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Any-thing and Every-thing

by on October 1, 2013

Note: The pastors took August and September off from blogging, but it’s October now, and they’re jumping back in.

“Do not be anxious about anything, but in everything by prayer and petition, with thanksgiving, present your requests to God. And the peace of God, which transcends all understanding, will guard your hearts and your minds in Christ Jesus”

Phil. 4:6-7

What do the words ‘anything’ and ‘everything’ have in common? Both words are by nature all inclusive and indicate completeness. Both words are also compound words, made up of two words. Each contains the word ‘thing’. Thing can be a very ambiguous word and when over used will bring a poor mark on a research paper submitted for a grade. It can also be overused in sermons, speeches and everyday conversation. There comes a point where the word ‘thing’ loses its helpfulness in identifying objects or thoughts we are referring to.

However, the term also serves a very useful purpose. Sometimes some ’thing’ is not easily described so it becomes ‘a thing’, or simply, thing, and in a given context makes perfectly good sense. The term also can be used to describe a category of individual items and also as a catch all to include all the things we can think of. When Paul says we are to ‘not be anxious about anything’, could we just as well say to ‘not be anxious about any thing’? Likewise to bring our requests to God about ‘everything’ could we not just as well say ‘but in every thing by prayer’ bring our concerns to God (even as I type this my Word processor has highlighted both’ any thing’ and ‘every thing’ in blue, suggesting I use the compounds).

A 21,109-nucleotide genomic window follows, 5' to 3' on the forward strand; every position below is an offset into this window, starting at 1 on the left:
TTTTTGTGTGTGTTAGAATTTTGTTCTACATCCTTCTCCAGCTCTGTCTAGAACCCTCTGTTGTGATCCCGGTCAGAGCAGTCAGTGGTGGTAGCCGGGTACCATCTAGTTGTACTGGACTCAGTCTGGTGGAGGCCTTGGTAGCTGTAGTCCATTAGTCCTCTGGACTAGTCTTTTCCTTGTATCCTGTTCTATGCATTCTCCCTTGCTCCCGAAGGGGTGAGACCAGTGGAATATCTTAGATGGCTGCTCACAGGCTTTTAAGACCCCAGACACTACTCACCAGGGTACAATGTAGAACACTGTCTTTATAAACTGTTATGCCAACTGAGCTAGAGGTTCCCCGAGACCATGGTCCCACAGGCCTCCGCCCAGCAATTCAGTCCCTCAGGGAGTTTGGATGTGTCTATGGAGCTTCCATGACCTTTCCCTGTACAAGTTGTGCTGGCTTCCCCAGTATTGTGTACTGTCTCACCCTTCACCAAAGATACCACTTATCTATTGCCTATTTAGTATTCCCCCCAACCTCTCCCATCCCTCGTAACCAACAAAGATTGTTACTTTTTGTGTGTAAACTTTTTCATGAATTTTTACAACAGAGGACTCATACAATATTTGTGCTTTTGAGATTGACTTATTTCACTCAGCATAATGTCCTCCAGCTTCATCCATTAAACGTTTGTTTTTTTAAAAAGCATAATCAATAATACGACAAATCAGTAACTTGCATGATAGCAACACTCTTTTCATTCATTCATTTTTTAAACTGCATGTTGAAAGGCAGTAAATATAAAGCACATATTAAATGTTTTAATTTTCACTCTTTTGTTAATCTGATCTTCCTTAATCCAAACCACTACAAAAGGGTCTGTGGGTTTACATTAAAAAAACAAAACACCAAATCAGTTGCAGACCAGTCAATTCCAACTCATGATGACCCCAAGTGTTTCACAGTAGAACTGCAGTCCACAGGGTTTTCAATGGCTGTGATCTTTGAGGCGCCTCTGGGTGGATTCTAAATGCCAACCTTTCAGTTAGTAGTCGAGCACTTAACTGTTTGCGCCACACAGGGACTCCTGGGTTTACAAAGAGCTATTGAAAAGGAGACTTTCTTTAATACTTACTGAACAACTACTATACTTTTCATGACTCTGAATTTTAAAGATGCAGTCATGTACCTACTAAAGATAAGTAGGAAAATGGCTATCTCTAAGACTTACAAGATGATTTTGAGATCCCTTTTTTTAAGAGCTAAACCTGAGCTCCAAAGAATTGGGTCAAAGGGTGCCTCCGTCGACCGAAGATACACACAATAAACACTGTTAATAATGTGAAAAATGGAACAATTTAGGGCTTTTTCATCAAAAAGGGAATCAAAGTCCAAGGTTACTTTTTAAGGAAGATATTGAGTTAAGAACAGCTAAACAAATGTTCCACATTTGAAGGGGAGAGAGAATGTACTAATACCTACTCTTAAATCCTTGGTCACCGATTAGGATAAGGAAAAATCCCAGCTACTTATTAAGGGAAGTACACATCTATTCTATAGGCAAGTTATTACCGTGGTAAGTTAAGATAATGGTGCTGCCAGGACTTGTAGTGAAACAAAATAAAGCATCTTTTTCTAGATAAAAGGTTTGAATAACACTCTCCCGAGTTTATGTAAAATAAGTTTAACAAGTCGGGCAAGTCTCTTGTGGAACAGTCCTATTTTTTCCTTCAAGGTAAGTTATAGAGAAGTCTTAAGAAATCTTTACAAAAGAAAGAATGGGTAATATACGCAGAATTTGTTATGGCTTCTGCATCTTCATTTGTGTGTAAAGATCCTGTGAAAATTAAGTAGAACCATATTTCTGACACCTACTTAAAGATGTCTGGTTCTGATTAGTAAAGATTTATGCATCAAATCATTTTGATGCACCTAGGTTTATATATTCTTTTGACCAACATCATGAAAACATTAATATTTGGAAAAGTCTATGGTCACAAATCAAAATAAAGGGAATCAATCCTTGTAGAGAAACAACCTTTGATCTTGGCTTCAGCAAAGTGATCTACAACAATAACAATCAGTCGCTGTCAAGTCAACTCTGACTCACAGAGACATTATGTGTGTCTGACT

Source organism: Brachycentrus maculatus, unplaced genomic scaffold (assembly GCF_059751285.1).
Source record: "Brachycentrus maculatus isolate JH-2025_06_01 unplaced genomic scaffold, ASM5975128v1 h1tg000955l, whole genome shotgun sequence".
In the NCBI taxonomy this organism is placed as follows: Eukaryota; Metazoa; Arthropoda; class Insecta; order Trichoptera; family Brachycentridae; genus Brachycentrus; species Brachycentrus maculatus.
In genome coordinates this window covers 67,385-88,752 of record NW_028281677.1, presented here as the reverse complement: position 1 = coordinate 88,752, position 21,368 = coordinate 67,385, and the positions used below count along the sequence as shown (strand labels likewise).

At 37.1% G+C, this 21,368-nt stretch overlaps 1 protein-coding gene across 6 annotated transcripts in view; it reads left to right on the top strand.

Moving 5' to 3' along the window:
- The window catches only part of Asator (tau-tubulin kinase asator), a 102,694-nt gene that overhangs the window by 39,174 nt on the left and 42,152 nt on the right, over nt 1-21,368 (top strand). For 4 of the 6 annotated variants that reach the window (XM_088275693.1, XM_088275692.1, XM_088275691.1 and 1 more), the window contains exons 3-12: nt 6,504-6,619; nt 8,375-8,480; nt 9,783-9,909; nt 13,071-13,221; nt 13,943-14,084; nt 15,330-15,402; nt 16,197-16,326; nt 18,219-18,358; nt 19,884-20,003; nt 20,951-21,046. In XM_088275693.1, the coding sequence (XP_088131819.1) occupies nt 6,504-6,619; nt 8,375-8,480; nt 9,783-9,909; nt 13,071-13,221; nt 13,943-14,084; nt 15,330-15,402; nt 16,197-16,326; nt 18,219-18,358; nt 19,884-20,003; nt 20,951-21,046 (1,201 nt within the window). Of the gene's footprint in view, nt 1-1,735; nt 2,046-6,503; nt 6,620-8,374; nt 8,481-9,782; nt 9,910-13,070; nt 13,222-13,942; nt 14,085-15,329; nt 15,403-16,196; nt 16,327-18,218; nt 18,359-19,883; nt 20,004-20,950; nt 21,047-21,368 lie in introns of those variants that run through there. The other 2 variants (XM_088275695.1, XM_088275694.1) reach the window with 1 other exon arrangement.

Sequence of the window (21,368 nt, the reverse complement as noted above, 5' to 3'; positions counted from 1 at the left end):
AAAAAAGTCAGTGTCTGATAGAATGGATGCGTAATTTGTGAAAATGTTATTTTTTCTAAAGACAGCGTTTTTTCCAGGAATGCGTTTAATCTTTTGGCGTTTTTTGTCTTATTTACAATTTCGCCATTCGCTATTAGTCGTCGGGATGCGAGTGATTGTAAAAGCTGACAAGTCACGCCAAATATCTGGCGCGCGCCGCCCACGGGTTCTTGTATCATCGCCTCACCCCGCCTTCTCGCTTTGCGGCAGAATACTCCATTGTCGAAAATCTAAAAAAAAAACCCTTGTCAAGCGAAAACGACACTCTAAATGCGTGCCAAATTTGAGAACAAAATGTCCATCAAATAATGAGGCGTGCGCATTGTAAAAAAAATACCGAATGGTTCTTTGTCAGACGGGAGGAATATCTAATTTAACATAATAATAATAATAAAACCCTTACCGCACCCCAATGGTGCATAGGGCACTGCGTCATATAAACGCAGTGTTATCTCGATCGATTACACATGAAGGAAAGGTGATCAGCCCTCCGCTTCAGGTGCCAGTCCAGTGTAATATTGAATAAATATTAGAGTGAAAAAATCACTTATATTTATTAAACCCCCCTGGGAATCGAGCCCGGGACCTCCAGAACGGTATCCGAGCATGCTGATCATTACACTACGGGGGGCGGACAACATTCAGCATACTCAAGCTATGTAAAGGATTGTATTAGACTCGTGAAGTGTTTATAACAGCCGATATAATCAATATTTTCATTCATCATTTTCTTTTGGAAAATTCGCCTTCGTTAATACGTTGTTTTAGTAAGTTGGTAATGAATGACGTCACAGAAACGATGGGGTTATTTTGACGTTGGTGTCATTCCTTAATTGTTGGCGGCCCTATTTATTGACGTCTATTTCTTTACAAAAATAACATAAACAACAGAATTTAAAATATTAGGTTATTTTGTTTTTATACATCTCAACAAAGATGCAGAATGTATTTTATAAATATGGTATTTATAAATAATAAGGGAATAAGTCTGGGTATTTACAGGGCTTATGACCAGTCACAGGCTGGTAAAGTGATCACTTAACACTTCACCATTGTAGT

But for the purpose of this devotional I really wish to highlight both every, and any, thing. Is it really possible to not be anxious about anything, to completely live worry free? If this were our human nature, then there would be no need to tell us this, but Paul himself certainly knew what it was to have concerns and worries. I think he had many concerns about the churches and people he had ministered to for example. However, Paul also learned the secret of living above a life of worry and anxiety, to turn every anxiety into a prayer request and to do so with thanksgiving. While this may seem impossible for us, let’s not forget that Paul reminds us that God’s peace which He gives ‘transcends all understanding’. You don’t have to understand it, this is another reason why we are a people who walk by faith. Remember, Paul wrote this as a prisoner of Rome, certainly he of all people could have reason to worry.

Is there any thing, or even one thing, that you are spending too much time worrying about that instead you could pray about? Maybe we can collect all those various worrisome things that consume so much of our lives and consider them part of everything that God wants to help us with by reassuring with His peace that ‘in all things God works for the good’ (Rom. 8:28).

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